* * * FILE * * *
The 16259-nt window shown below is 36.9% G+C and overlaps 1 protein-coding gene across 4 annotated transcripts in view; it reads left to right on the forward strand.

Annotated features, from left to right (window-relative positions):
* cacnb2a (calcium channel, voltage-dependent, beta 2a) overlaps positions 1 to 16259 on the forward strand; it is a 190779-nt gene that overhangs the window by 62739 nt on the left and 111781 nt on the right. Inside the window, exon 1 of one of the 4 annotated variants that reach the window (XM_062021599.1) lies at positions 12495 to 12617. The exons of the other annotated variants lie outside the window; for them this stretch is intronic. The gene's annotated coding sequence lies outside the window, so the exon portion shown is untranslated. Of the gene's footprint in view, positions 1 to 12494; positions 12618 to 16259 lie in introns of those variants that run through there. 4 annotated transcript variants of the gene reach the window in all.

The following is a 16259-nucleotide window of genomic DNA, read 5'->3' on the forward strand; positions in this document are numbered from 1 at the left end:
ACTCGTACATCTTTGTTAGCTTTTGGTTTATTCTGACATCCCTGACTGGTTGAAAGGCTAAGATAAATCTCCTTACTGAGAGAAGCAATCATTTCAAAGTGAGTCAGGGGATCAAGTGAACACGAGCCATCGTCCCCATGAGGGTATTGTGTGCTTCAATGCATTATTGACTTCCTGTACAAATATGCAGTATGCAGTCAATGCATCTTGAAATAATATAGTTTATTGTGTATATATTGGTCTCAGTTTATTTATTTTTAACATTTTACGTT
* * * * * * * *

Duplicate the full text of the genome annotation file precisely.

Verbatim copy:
The 16259-nt window shown below is 36.9% G+C and overlaps 1 protein-coding gene across 4 annotated transcripts in view; it reads left to right on the forward strand.

Annotated features, from left to right (window-relative positions):
* cacnb2a (calcium channel, voltage-dependent, beta 2a) overlaps positions 1 to 16259 on the forward strand; it is a 190779-nt gene that overhangs the window by 62739 nt on the left and 111781 nt on the right. Inside the window, exon 1 of one of the 4 annotated variants that reach the window (XM_062021599.1) lies at positions 12495 to 12617. The exons of the other annotated variants lie outside the window; for them this stretch is intronic. The gene's annotated coding sequence lies outside the window, so the exon portion shown is untranslated. Of the gene's footprint in view, positions 1 to 12494; positions 12618 to 16259 lie in introns of those variants that run through there. 4 annotated transcript variants of the gene reach the window in all.

The following is a 16259-nucleotide window of genomic DNA, read 5'->3' on the forward strand; positions in this document are numbered from 1 at the left end:
ACTCGTACATCTTTGTTAGCTTTTGGTTTATTCTGACATCCCTGACTGGTTGAAAGGCTAAGATAAATCTCCTTACTGAGAGAAGCAATCATTTCAAAGTGAGTCAGGGGATCAAGTGAACACGAGCCATCGTCCCCATGAGGGTATTGTGTGCTTCAATGCATTATTGACTTCCTGTACAAATATGCAGTATGCAGTCAATGCATCTTGAAATAATATAGTTTATTGTGTATATATTGGTCTCAGTTTATTTATTTTTAACATTTTACGTT